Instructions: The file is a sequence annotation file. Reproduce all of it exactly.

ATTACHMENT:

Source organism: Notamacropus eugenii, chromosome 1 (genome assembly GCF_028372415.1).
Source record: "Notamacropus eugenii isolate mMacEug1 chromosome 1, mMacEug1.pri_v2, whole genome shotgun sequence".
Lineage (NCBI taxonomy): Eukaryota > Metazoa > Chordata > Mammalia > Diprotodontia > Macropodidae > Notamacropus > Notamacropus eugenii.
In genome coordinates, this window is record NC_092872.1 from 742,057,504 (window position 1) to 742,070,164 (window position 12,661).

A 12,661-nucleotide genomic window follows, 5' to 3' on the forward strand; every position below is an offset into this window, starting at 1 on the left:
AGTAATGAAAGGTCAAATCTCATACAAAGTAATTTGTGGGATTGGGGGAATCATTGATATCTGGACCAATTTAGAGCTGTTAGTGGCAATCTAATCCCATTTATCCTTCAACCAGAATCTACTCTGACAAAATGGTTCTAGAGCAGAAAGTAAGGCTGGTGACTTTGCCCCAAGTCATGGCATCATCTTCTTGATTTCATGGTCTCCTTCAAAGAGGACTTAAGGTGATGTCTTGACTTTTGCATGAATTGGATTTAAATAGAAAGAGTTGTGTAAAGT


Source organism: Notamacropus eugenii, chromosome 1 (genome assembly GCF_028372415.1).
Source record: "Notamacropus eugenii isolate mMacEug1 chromosome 1, mMacEug1.pri_v2, whole genome shotgun sequence".
Lineage (NCBI taxonomy): Eukaryota > Metazoa > Chordata > Mammalia > Diprotodontia > Macropodidae > Notamacropus > Notamacropus eugenii.
In genome coordinates, this window is record NC_092872.1 from 742,057,504 (window position 1) to 742,070,164 (window position 12,661).

A 12,661-nucleotide genomic window follows, 5' to 3' on the forward strand; every position below is an offset into this window, starting at 1 on the left:
AGTAATGAAAGGTCAAATCTCATACAAAGTAATTTGTGGGATTGGGGGAATCATTGATATCTGGACCAATTTAGAGCTGTTAGTGGCAATCTAATCCCATTTATCCTTCAACCAGAATCTACTCTGACAAAATGGTTCTAGAGCAGAAAGTAAGGCTGGTGACTTTGCCCCAAGTCATGGCATCATCTTCTTGATTTCATGGTCTCCTTCAAAGAGGACTTAAGGTGATGTCTTGACTTTTGCATGAATTGGATTTAAATAGAAAGAGTTGTGTAAAGT